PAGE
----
We think it’s a terrible idea.
Advertisers have long been willing to cynically deploy political statements for commercial ends (case in point: this year’s Super Bowl; the Mad Men series finale). Generally, though, they have the good sense to appeal to nobler instincts like community, patriotism, and diversity. Not so for 20th Century Fox, who hired real producers of fake news (the same ones currently spoiling our politics) to create an ad campaign for their latest thriller, A Cure for Wellness. The campaign features lurid headlines (“LEAKED: Lady Gaga Halftime Performance To Feature Muslim Tribute”) from fake publications (NY Morning Post, Indianapolis Gazette), designed as clickbait for Facebook and other social media platforms. Most of the links have now been redirected to the film’s website, but not before garnering tens of thousands of engagements from credulous Facebook users.
As our very own Matthew Monagle predicted back in October, A Cure for Wellness’s box-office prospects do not look promising. The film will hit theaters Friday with a 38% rating on Rotten Tomatoes (though our Brad Gullickson enjoyed it) and is projected to gross an uninspiring $6–8 million in its opening weekend. One feels for the filmmakers: rarely does a studio sink so many resources into an original, non-sequel, non-IP, R-rated film; and director Gore Verbinski, whose horror chops on The Ring jumpstarted his career, seems to be returning to his roots after the colossal failure of The Lone Ranger. Under normal circumstances, this would be precisely the type of film we’d want to support.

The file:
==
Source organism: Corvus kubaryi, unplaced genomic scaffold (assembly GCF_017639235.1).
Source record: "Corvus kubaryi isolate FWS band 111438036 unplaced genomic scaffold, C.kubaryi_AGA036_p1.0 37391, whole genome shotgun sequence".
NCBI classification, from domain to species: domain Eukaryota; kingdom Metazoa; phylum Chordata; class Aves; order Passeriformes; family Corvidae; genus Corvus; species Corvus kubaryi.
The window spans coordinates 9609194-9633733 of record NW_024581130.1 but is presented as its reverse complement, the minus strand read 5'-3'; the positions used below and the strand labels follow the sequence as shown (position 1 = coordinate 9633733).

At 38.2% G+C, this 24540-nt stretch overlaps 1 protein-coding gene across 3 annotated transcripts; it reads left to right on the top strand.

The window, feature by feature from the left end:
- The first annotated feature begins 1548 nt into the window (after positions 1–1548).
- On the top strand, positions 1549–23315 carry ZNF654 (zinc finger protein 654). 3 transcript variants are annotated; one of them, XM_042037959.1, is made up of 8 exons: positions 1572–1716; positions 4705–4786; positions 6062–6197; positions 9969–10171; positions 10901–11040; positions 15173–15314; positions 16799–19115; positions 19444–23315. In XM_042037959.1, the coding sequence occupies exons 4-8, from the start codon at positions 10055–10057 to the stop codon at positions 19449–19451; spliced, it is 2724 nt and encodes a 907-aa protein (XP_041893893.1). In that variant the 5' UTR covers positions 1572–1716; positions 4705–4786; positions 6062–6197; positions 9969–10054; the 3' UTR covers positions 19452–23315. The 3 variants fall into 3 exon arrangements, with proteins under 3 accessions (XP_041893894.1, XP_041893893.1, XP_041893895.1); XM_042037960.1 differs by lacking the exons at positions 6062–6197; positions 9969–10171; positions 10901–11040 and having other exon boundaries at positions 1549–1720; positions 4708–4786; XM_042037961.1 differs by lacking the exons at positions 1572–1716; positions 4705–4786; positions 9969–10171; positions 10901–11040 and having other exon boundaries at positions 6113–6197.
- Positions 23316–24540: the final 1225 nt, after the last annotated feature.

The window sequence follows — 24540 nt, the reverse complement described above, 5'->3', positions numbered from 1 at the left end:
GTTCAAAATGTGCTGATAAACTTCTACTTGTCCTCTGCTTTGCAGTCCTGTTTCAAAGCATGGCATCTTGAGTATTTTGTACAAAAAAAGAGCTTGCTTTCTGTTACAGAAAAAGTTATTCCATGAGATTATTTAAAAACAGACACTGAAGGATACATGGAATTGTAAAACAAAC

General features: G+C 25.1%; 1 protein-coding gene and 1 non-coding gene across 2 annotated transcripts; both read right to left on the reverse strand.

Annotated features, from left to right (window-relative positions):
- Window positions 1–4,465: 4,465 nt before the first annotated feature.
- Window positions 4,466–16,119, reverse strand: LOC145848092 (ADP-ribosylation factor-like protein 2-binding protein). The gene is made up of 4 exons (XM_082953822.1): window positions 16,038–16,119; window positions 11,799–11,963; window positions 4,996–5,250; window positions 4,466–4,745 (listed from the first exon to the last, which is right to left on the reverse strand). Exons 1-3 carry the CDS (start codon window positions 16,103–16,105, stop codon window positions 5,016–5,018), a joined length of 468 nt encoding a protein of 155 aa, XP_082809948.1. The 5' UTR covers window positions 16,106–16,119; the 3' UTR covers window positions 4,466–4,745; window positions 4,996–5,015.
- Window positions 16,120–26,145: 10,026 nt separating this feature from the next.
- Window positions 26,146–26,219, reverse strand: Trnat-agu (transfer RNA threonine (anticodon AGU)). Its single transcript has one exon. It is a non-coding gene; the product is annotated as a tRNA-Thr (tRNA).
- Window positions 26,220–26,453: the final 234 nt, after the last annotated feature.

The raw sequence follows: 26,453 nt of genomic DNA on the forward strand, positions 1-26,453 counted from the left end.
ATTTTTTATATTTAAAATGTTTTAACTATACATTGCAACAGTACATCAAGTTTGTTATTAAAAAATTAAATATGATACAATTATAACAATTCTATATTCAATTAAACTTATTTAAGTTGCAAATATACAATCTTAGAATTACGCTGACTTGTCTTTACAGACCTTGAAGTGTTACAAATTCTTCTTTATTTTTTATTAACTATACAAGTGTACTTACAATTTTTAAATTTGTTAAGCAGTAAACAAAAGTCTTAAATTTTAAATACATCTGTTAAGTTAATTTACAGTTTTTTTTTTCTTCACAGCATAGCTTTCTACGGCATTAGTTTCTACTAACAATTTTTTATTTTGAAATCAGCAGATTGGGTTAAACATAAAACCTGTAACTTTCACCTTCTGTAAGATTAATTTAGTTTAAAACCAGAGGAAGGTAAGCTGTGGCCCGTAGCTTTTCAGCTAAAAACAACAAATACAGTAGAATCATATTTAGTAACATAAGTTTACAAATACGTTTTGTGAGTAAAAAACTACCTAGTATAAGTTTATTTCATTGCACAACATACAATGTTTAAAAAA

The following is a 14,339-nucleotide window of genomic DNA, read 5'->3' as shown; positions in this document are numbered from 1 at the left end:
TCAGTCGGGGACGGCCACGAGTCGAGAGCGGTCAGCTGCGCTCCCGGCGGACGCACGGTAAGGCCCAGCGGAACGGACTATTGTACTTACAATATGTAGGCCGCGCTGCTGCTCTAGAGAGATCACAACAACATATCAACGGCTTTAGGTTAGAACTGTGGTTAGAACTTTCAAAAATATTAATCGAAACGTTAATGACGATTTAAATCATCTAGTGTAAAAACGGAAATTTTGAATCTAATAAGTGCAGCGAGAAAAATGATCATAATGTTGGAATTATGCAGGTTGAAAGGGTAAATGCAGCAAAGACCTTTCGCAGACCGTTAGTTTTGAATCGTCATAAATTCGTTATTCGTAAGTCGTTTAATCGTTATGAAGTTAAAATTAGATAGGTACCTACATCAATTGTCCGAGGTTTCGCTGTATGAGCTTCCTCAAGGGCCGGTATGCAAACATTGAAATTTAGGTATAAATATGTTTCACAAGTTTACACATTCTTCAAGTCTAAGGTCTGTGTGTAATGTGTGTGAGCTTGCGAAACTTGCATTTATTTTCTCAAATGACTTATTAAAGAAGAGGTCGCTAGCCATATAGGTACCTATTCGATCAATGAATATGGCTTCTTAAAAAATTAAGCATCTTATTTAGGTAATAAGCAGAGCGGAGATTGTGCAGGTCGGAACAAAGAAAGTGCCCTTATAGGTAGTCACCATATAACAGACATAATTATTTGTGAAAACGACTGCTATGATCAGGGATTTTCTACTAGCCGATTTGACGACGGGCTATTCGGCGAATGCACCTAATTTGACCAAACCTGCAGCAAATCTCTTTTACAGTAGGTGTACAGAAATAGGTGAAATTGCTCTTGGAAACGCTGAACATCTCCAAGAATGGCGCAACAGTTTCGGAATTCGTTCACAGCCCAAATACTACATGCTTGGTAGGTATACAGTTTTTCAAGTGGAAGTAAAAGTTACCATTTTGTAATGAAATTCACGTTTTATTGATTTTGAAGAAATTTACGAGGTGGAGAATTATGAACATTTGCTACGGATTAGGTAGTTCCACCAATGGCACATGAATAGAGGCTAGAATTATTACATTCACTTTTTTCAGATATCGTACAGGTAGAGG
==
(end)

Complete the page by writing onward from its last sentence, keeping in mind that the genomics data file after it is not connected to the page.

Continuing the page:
But the line must be drawn somewhere. And if there is anything more precarious and in need of support than original filmmaking, it’s the state of truth in our country. I’m hardly the first to notice that the last few years have seen an insidious breakdown of the boundaries between entertainment, news, and advertisement. This is not precisely a new phenomenon – tabloids and hidden ads have been around for decades. But the culture of the web in general and social media in particular have created a uniformity in our consumption of various types of content and a resulting melding of that content into a single, attention-grabbing product. Even the vacuous word itself – “content” – implies a lack of differentiation between useful and useless, noble and ignoble, true and false.
As Martin Scorsese lamented upon the release of Silence, “We’re just completely saturated with images that don’t mean anything. Words certainly don’t mean anything anymore, they’re twisted and turned. So where’s the meaning? Where’s the truth?” The crucial feature of great cinema, as distinct from the mere “videos” that cover our billboards and web pages, is intention. No filmmaker worthy of the name aspires to create “content,” just as no journalist worthy of the name aspires for clicks. Naïve though it may sound, filmmakers and even film studios have a responsibility to maintain the integrity of our most influential cultural form. This cannot mean hastening America’s descent into madness in order to promote a movie about madness.
A Cure for Wellness could well be an exciting and original piece of work. But its advertising campaign perpetuates the very worst trends in media and politics at this moment, and seeing the film may not be worth the moral cost of rewarding that behavior. If studios really want to keep cinema alive, they should focus on the intentionality that differentiates it from the sea of clickbait we find online. Fake news and “content” are the sickness; journalism and cinema should be the cure.